Steam engines on the newly constructed railroad often lost chunks of coal as they sped around curves; several families augmented their weekly fuel by retrieving this coal. On such a trip I recall how we were just ready to start home when one horse broke loose and took off, leaving us only one horse to pull a wagon of coal, a difficult six-mile trip.
In summer large crowds attended Chautauqua meetings in town. There were big Fourth of July celebrations with a bandstand set up in the center of Broadway, which played lively music all day and evening. County Fairs at Willard were well attended. Many times after bean crops were laid by there would be a week of camping for us. It took a long day to make the trip by wagon to Red Canyon campground with lunch at Manzano Springs. Many lumber wagons passed our house daily on their way from mountain sawmills to lumber yards in town where lumber was in demand.”
This house is no longer there…but my Uncle now owns the land and has built his own place on it. It’s nice to know that it will continue to be in the family for many more generations.
My maternal great-grandparents’ (William Thomas Stephens and Mary Ellen Piercy Stephens) tombstone in Rocky Mound Cemetery, Fouke, Miller County, Arkansas.
This is the wedding announcement for my parents that appeared in the Albuquerque Journal on June 5, 1947.
The announcement indicates that this pose was created “all in fun, of course”. Little did my parents realize then…but this turned out to be the only posed picture of the two of them together! I have included below a better copy of the above picture…
Needham Stephens was my 2nd great grandfather on my Mom’s side. He has been my brick wall for a very long time! I remember hearing my grandmother talk about him and how he died in the Civil War. According to my grandmother, when his wife went to get his pension, she was asked how to spell the name Stephens. She did not know how to read or write so she picked the biblical spelling of Stephens. I have often wondered if this might be the reason for my brick wall…but I have tried other spelling as well! Any help would be appreciated…below is the information I currently have on him.
Needham Stephens was born in 1812 in North Carolina, USA. He died in 1869 in Batesville, Independence, Arkansas, USA. When he was 40, He married Margaret I. Jones,daughter of William E Jones and Altha Leoner, on 11 Apr 1852 in Lafayette, Arkansas, USA.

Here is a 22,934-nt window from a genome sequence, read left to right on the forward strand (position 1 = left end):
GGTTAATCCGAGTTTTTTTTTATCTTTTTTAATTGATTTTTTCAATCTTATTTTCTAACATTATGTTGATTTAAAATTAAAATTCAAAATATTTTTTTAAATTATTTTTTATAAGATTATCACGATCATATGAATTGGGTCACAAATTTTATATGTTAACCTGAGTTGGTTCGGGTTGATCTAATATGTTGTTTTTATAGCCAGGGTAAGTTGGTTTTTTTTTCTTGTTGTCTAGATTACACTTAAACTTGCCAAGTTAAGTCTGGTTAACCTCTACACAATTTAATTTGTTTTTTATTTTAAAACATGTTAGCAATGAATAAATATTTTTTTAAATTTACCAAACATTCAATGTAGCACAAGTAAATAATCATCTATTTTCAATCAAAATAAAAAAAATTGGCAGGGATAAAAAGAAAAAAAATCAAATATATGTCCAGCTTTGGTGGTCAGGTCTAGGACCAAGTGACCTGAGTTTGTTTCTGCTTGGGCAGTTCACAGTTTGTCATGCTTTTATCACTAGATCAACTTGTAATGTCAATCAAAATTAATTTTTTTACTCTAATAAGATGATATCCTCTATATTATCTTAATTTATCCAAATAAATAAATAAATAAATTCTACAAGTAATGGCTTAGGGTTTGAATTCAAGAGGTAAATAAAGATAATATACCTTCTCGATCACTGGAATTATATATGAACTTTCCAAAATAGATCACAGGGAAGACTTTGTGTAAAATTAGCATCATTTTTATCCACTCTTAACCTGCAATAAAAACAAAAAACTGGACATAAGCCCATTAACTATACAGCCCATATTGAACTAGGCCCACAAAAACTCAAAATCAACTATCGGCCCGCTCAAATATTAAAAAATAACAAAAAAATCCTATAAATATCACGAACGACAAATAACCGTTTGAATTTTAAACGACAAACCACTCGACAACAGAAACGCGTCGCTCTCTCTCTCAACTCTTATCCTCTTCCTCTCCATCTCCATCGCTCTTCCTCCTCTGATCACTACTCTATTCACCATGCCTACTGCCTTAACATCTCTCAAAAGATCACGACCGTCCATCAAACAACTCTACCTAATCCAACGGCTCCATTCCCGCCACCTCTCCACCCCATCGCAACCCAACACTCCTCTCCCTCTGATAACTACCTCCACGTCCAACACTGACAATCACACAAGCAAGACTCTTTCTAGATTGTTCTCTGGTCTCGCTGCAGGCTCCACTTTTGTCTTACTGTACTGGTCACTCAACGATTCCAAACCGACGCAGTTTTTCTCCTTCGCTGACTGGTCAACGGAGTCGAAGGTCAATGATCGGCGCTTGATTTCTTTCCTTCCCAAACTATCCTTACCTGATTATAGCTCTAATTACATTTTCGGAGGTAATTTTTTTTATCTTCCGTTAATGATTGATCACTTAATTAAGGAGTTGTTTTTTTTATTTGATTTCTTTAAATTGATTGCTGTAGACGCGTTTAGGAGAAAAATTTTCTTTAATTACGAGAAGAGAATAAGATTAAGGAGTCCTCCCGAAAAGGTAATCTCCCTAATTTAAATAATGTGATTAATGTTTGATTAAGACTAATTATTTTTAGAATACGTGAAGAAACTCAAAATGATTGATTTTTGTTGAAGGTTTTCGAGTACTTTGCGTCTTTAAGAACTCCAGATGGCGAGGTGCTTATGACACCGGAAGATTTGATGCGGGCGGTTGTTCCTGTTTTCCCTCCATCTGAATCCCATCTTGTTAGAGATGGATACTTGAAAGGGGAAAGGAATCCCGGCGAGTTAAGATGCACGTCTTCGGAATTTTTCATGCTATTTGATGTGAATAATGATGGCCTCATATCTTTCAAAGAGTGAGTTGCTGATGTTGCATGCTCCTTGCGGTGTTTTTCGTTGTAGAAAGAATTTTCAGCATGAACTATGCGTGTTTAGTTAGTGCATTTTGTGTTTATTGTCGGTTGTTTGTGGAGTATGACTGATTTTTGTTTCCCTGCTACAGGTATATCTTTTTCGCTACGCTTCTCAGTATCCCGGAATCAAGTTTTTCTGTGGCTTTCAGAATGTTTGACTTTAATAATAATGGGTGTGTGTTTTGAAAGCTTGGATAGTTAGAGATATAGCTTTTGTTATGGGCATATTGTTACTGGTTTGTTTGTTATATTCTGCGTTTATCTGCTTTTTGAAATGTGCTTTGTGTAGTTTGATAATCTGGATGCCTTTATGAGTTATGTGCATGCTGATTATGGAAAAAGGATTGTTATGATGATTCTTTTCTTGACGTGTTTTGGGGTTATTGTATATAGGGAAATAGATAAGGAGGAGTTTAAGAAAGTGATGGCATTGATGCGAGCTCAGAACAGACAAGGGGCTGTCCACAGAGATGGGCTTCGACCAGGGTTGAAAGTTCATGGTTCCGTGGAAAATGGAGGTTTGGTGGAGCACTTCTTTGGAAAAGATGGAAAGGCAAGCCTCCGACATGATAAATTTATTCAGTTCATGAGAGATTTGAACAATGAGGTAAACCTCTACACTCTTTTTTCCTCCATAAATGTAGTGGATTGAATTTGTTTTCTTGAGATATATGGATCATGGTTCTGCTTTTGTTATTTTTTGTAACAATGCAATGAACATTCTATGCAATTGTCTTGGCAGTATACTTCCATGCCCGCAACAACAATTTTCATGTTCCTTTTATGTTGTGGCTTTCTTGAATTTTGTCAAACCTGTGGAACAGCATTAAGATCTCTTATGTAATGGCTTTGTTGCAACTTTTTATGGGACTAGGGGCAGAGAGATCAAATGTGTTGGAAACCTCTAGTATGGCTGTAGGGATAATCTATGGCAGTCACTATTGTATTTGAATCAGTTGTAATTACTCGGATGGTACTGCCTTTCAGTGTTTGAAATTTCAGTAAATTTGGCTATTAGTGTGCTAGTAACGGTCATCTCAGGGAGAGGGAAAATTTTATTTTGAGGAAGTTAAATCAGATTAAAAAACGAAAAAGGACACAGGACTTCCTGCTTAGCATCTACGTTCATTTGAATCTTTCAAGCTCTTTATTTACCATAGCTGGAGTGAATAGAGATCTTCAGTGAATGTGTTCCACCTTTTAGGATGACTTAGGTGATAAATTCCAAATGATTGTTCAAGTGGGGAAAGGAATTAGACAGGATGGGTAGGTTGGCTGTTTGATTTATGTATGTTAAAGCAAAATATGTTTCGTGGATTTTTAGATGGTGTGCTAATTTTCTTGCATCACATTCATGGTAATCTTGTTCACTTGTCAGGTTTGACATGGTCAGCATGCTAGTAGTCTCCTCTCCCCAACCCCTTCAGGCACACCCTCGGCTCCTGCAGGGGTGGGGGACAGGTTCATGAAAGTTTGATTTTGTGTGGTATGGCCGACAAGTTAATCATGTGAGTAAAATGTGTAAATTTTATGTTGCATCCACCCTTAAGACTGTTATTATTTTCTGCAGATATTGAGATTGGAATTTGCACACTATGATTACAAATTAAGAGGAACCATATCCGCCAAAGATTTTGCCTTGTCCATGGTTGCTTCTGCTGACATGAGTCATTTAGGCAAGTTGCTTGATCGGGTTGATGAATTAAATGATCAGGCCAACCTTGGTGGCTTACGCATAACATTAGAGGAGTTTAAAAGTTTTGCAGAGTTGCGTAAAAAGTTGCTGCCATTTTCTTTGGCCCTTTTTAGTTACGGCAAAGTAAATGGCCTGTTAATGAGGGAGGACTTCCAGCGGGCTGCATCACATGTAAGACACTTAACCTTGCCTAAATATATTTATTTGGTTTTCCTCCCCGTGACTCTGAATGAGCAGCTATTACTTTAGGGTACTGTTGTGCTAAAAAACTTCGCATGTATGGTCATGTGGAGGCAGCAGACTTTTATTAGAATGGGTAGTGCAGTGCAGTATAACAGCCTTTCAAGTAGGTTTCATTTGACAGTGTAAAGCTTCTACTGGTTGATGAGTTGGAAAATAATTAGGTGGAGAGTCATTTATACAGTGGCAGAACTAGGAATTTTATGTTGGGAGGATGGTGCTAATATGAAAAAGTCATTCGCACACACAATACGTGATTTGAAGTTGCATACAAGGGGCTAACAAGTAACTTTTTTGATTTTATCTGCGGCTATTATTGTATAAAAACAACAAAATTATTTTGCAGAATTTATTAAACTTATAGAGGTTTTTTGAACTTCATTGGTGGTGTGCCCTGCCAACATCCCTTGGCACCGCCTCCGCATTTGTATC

He lived in Carouse, Hempstead, Arkansas in 1860.
Needham Stephens and Margaret I. Jones had the following children:
- Elizabeth Hawkins Stephens was born on 08 Nov 1854 in Alabama Township, Arkansas, USA. She died on 13 Feb 1944 in Rocky Mound, Arkansas, USA. She married William L Browning on 08 Nov 1878.
- James Owens Stephens was born on 01 Sep 1856 in Alabama Township, Arkansas, USA.
- William Thomas Stephens was born on 13 Nov 1861. He died on 27 Feb 1933. He married Mary Ellen Piercy on 24 Nov 1889 in Nevada, Arkansas, USA.
It was 3 years ago today that my mom died. I think about and miss her each and every day. She was quite an amazing person. She bucked all the trends as we were growing up. She initially started college with the intent on being a Doctor. Then, as so often happens, she met my Dad. After having five children, and when I was just starting the 1st grade, she started working. What a shock went through the neighborhood! A working mom – rarely heard of in those days. She continued working and started classes at University of Colorado, Boulder. She received her Bachelor’s Degree in Medical Technology. She worked at a local hospital. She was even named Medical Technologist of the year! We moved around a lot when I was young…part of my Dad’s job. My mom would get things organized, houses sold, new houses found and purchased, moving done, kids enrolled at school, etc. She continued working and again went back to school, Sarah Lawrence College, and received her Master’s Degree in Human Genetics. She became a Genetic Counselor for people with high-risk pregnancies. She worked until she retired many years ago. She spent her last few years enjoying life, her dogs, working out to stay in shape, and any time she could get with her family. She was an inspiration. We talked every day on the phone…mainly about trivial things. I sure miss those calls. Find myself picking up the phone to call her all the time…missing her a lot – especially today.
“Death leaves a heartache no one can heal, love leaves a memory no one can steal.”
I created this video and it was played at her funeral, January 10, 2009.